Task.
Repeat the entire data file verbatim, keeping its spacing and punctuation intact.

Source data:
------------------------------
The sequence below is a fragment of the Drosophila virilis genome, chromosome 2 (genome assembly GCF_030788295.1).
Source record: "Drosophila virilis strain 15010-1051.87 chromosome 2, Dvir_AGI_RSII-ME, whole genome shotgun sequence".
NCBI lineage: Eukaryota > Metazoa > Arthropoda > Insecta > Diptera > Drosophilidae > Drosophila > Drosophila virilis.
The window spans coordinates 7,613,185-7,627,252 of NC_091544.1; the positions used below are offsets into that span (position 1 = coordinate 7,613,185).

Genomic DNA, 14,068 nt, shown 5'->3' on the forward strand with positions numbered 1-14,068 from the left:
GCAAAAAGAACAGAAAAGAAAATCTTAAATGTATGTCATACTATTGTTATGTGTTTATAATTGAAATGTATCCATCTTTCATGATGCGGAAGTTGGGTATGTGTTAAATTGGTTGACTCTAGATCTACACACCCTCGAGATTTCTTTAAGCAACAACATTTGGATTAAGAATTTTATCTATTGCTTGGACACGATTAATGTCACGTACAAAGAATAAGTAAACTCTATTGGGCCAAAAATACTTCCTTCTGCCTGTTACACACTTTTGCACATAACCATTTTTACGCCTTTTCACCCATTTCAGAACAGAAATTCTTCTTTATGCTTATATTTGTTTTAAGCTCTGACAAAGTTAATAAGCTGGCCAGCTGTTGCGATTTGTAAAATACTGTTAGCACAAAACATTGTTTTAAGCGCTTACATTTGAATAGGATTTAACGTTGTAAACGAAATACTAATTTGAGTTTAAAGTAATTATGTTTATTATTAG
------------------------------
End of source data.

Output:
The sequence below is a fragment of the Drosophila virilis genome, chromosome 2 (genome assembly GCF_030788295.1).
Source record: "Drosophila virilis strain 15010-1051.87 chromosome 2, Dvir_AGI_RSII-ME, whole genome shotgun sequence".
NCBI lineage: Eukaryota > Metazoa > Arthropoda > Insecta > Diptera > Drosophilidae > Drosophila > Drosophila virilis.
The window spans coordinates 7,613,185-7,627,252 of NC_091544.1; the positions used below are offsets into that span (position 1 = coordinate 7,613,185).

Genomic DNA, 14,068 nt, shown 5'->3' on the forward strand with positions numbered 1-14,068 from the left:
GCAAAAAGAACAGAAAAGAAAATCTTAAATGTATGTCATACTATTGTTATGTGTTTATAATTGAAATGTATCCATCTTTCATGATGCGGAAGTTGGGTATGTGTTAAATTGGTTGACTCTAGATCTACACACCCTCGAGATTTCTTTAAGCAACAACATTTGGATTAAGAATTTTATCTATTGCTTGGACACGATTAATGTCACGTACAAAGAATAAGTAAACTCTATTGGGCCAAAAATACTTCCTTCTGCCTGTTACACACTTTTGCACATAACCATTTTTACGCCTTTTCACCCATTTCAGAACAGAAATTCTTCTTTATGCTTATATTTGTTTTAAGCTCTGACAAAGTTAATAAGCTGGCCAGCTGTTGCGATTTGTAAAATACTGTTAGCACAAAACATTGTTTTAAGCGCTTACATTTGAATAGGATTTAACGTTGTAAACGAAATACTAATTTGAGTTTAAAGTAATTATGTTTATTATTAG